Defence Partnership
Since India is focused on co-production and co-development of defence equipment and platforms under its “atmanirbharata” (self-reliance) goals, New Delhi and Paris are working on initiatives that could boost their bilateral defence cooperation mechanism and strengthen their ongoing defence engagements.
During Prime Minister Modi’s visit to France in July, both countries agreed for the joint development of a combat aircraft engine, industrial cooperation for the motorisation of heavy-lift helicopters under the Indian Multi Role Helicopter (IMRH) programme with Safran Helicopter Engine.
A contract was signed between Safran Helicopter Engine and HAL for the transfer of technology for forging and castings of the Shakti engine, while an MoU was signed between Garden Reach Shipbuilders and Engineers Ltd (GRSE) and Naval Group, France to collaborate in the field of surface ships with an aim to fulfil the requirement of India and international naval forces. Both countries also agreed to work towards adopting a roadmap on defence industrial cooperation.
India has already announced its decision to acquire 26 Rafales (naval version) for its new aircraft carrier and the construction of three additional Scorpene submarines by Mazagaon Dock in collaboration with Naval Group, France.
Cooperation in Space
Cooperation between India and France in the space sector is strengthening with the passage of time. During PM Modi’s visit last year, India and France decided to deepen their cooperation in all areas of the space sector by strengthening their programmes of common interests including, scientific and commercial partnership
France’s CNES and India’s ISRO agreed to strengthen their partnership around two structuring axes: climate and environment, with the development of the TRISHNA mission and activities within the Space Climate Observatory (SCO) on topics such as water resource management, marine resources and air quality monitoring; space exploration (Mars, Venus), maritime monitoring, launchers and manned flights in connection with India’s Gaganyaan programme.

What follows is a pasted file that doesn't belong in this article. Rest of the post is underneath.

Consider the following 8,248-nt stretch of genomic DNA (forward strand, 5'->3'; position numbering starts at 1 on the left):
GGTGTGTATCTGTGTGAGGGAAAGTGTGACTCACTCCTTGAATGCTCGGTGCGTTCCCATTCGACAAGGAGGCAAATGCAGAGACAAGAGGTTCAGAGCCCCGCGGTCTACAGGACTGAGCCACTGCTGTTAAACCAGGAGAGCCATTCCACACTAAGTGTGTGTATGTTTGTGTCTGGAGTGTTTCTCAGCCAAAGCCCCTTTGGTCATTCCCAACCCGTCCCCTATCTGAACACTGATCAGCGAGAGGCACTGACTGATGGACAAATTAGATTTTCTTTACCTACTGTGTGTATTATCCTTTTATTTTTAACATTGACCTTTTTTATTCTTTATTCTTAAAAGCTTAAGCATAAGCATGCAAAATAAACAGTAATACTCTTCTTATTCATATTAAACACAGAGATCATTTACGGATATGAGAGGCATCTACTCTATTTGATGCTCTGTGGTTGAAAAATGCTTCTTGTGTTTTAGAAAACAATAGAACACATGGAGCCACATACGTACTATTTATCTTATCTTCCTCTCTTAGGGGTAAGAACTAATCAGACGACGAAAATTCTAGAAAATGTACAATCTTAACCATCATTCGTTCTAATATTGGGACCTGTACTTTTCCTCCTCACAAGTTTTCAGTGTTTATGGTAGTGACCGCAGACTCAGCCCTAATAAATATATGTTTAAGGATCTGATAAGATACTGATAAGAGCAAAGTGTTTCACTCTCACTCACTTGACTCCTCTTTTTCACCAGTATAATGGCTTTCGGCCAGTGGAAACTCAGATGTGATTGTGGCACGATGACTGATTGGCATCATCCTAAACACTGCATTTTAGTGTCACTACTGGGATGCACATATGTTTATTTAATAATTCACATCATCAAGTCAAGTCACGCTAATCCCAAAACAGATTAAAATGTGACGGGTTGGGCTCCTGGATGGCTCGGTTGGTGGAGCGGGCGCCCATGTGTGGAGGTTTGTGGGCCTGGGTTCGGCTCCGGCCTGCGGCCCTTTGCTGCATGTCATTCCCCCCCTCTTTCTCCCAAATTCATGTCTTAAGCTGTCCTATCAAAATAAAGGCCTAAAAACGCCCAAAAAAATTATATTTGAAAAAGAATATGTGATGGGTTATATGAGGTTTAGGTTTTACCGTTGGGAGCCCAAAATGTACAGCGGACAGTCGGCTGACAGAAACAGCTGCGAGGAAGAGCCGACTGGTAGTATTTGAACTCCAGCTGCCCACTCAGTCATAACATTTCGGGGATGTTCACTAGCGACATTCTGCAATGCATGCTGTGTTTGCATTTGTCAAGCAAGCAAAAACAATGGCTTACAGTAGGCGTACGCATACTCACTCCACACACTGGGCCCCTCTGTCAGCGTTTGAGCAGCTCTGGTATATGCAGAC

Cooperation on Terrorism

It was agreed during PM Modi’s visit that India and France would strengthen cooperation on all aspects in order to stay ahead of the evolving threat. This would include operational cooperation, multilateral action, countering online radicalisation and combating financing of terrorism, particularly through the No Money for Terror (NMFT) initiative and the Christchurch Call to Action to Eliminate Terrorist and Violent Extremism Content Online.

India and France are already deepening their cooperation on internal security and the fight against transnational organized crime, including human trafficking, financial crime and environmental crime. They are working towards the formalisation of cooperation between the National Security Guard (NSG) of India and the Groupe d'intervention de la Gendarmerie nationale (GIGN) of France through the Letter of Intent between India and France for cooperation in the field of counterterrorism.

It is expected that during French President Macron’s two-day (January 25-26) visit, not only diplomatic and economic engagements, but also the ongoing cooperation in the field of space, strategy and defence will receive a significant boost.